Conscious Cooking: Mushroom Broth
Sipping Broths are all the rage in the “foodie-world,” but broth – or stock – has been a big deal in the culinary world for a long time. The earliest form of stock was probably made around the same time that humans began boiling water. It’s a known fact that some of the oldest recipes are the simplest, and therefore they are most likely to be passed on throughout history. Many probably started from the same place, the same idea, the same accident. Someone, somewhere, a long time ago dropped their scraps into a pot of water because they were either curious or desperately needed to eat and tried to make the most of what they had. And that led to stock, which led to soup, which led to stew, which led to gravy, which led to sauce, which led to everything we eat today, in some way, shape or form. But the original survived as stock.
Sipping Broth: Stock That Can Stand Alone
Every good chef knows how to make a stock, whether it be beef, chicken, fish, or some variation of vegetable; but every great chef knows how to make a broth that can be eaten on its own–without anything fancy to cover it up or hide it from the world–just a spoon and maybe a piece of bread. And that’s what happened with the sipping broth trend. Some trendy restaurant decided to serve their beef broth on its own and people went crazy over it.
At first I was slightly annoyed by this trend (“Why are people drinking broth? It’s meant to be cooked with!”), but then I realized that if people were buying broth to drink, they would eventually be looking for ways to make their own. Broth is, after all, one of the simplest and quickest ways to nourish the body. Because of its long, slow, cook time, the water in stock is able to procure every possible nutrient out of every ingredient within the pot. A slower cooking time means that most of the things that get broken down during our digestion process happen in the pot instead of our bellies, this allows our bodies to better absorb the nutrients in the stock. It means healthier eating habits, and full, happy bellies. The more people who know how to make a good broth, the better.
Taking Stock of Mushrooms
So let’s talk stock. A great stock has a deep earthy quality to it, a slight oiliness, and silky flavor. The best kind of stock, in my humble opinion, is made with mushrooms–just plain, old mushrooms. Mushrooms are incredible. They have a healing power. They have intricate root systems, they are made up of beautiful bacteria, they are fungi, they pop up seemingly out of nowhere, and they can grow on anything that is fertile enough to host them. Mushrooms have a meatiness to them, and they are full of a natural umami flavor (“umami” is considered the fifth flavor profile that our palate detects, and is identified as both sweet and savory), which makes them perfectly nourishing for a delicious stock. They add depth and earthiness to beef stock, so why not take the bones out of the equation and give the humble mushroom its turn in the spotlight?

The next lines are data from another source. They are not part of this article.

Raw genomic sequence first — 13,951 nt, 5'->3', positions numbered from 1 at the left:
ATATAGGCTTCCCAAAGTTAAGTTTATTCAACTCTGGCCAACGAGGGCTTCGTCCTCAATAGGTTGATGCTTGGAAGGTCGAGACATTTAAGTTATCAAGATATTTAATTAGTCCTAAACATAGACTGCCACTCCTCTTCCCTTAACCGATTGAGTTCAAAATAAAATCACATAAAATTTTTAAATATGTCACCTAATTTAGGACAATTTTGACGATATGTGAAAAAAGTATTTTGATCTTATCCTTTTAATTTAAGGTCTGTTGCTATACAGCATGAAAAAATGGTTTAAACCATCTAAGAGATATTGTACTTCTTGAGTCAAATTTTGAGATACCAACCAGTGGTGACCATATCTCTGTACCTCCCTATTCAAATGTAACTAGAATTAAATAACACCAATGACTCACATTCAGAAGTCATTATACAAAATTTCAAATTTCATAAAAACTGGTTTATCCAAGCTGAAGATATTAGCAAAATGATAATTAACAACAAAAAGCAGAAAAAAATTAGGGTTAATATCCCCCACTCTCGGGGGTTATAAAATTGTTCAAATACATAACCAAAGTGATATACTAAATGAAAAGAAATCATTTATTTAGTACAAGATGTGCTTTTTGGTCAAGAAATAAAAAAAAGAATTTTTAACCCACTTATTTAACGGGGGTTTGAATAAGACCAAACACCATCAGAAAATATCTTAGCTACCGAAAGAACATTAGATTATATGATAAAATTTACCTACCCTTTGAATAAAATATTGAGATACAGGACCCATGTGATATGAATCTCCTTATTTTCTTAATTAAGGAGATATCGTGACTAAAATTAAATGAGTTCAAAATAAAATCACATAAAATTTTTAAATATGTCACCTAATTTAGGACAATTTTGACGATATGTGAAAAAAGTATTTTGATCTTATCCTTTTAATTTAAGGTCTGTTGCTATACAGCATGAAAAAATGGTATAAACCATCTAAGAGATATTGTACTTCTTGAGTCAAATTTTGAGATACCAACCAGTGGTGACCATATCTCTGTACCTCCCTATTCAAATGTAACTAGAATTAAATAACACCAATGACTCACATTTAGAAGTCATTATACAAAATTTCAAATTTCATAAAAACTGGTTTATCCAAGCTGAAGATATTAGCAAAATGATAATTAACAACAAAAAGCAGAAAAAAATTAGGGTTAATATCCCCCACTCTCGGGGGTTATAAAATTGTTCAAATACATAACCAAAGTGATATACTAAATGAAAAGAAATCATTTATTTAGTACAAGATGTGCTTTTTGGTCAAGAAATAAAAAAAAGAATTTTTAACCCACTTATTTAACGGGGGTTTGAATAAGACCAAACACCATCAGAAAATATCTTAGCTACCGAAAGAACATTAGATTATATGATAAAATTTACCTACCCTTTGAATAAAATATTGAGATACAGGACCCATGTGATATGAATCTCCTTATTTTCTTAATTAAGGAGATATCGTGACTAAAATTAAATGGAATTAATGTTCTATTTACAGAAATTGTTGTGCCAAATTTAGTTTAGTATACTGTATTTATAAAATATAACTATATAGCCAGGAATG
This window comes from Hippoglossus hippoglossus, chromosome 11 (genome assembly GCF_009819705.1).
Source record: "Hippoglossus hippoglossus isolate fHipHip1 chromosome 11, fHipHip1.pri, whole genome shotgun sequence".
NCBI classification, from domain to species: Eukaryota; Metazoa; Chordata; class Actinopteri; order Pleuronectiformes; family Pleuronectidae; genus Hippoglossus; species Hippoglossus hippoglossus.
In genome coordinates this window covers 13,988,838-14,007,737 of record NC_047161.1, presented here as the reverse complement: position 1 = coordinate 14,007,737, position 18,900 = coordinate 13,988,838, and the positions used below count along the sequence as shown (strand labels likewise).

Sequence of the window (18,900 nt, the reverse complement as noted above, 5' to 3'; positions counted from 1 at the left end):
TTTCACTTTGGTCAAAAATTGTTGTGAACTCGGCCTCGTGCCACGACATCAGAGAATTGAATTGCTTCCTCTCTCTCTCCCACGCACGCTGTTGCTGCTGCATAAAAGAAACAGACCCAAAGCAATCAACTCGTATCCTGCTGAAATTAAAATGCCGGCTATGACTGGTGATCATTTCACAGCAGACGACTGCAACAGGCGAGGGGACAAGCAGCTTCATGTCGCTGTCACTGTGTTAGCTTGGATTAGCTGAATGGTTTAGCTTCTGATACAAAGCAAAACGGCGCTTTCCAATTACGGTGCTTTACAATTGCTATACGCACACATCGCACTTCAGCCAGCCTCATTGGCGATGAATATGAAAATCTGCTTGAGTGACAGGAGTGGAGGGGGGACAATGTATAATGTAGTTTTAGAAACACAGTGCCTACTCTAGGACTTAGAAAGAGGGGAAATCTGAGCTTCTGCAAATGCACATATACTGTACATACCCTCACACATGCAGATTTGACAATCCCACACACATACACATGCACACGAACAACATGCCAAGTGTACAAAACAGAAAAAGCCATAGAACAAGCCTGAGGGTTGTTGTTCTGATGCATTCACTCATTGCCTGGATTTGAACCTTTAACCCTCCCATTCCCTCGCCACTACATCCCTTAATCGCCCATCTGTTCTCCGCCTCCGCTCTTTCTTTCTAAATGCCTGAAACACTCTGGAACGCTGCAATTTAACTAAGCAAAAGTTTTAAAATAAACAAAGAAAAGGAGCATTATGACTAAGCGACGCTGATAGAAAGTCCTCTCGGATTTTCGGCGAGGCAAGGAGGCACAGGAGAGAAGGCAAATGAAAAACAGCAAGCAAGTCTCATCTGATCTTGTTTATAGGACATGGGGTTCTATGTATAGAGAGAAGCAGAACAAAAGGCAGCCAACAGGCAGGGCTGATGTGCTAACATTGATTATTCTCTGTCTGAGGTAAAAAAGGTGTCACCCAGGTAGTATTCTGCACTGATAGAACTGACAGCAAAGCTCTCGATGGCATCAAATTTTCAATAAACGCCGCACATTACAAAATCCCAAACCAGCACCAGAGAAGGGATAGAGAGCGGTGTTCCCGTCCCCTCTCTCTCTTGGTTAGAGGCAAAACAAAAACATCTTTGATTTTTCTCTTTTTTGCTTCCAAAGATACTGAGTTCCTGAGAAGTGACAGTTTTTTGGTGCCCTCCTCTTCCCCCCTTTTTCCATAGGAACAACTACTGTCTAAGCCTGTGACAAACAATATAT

Mushroom Sipping Broth
This recipe calls for many nutrient-rich and flavorful ingredients for a reason: it is meant to be eaten, or sipped on, by itself. Though, I would not frown upon using it as a base for a soup, or stew, or even as a substitute for water when cooking rice or quinoa–by all means, cook with it!. That’s what broth is meant for, after all.
- 18 oz. Button Mushrooms
- 1 Medium White Onion
- 1 whole bulb of Garlic
- 3 Dried Mushrooms
- 1 Small piece of Kombu Seaweed
- 1 tsp crushed Red Pepper
- 0.5 Cup of Sherry
- 4 Tbsp Soy Sauce
- 2 Tbsp Olive Oil
- 5-7 Cups Water
Chop the mushrooms into quarters. Slice the onion into strips. Peel a whole head of garlic, separating each individual clove. Crush each clove with the side of your knife. Remove and discard the paper-skin covering the flesh. Add the mushrooms, onions and garlic into the pot along with all of the other ingredients, water should be added last. While adding the water, be mindful of how much broth you would like to have and add about half of a cup more than that amount.
Place the pot on the lowest heat possible and let it come to a simmer, once the water is simmering remove the Kombu from the pot. Allow the rest of the ingredients to stay at a low simmer for 1-1.5 hours, covered. Do not let the stock come to a boil as this will produce a cloudy and separated stock. The gentler the simmer, the better. Stir occasionally. When you are ready, pour the broth into a large bowl through a colander and let it cool to room temperature. Store the broth in an airtight container in the fridge or freezer.
Wake Up Right: Drink Lemon Water
What if you could start every morning with a calm, centered mind and a healthy body that’s ready to embrace the day? Many people shuffle into their kitchens and pour themselves extra-large cups of coffee right after they wake up, but it turns out that lemon water might give you more energy – in addition to other impressive health benefits.
Skip the Ice
While coffee might not offer the most healthful morning beverage solution, you don’t have to sacrifice the warmth you get from a steaming cup of joe. According to a medically reviewed article by Jennifer Anderson, the human body doesn’t always get along well with ice-cold foods and beverages.
You probably don’t like to step out of bed and plant your feet on a frigid floor. Similarly, your stomach doesn’t enjoy the shock it gets when you swallow something cold. Instead of focusing on digestion, the stomach uses energy to maintain your body’s ideal core temperature. If you drink your lemon water warm (or at least lukewarm), you’ll help your digestive system function like a well-oiled machine.
Get Things Moving
Occasional constipation doesn’t necessarily indicate a serious illness, but it can make you uncomfortable and irritable. Fortunately, lemon water helps keep things moving. Whether you’re experiencing a blockage due to emotional or psychological stress or to a physical malady, warm lemon water stimulates your bowels and keeps you nice and regular.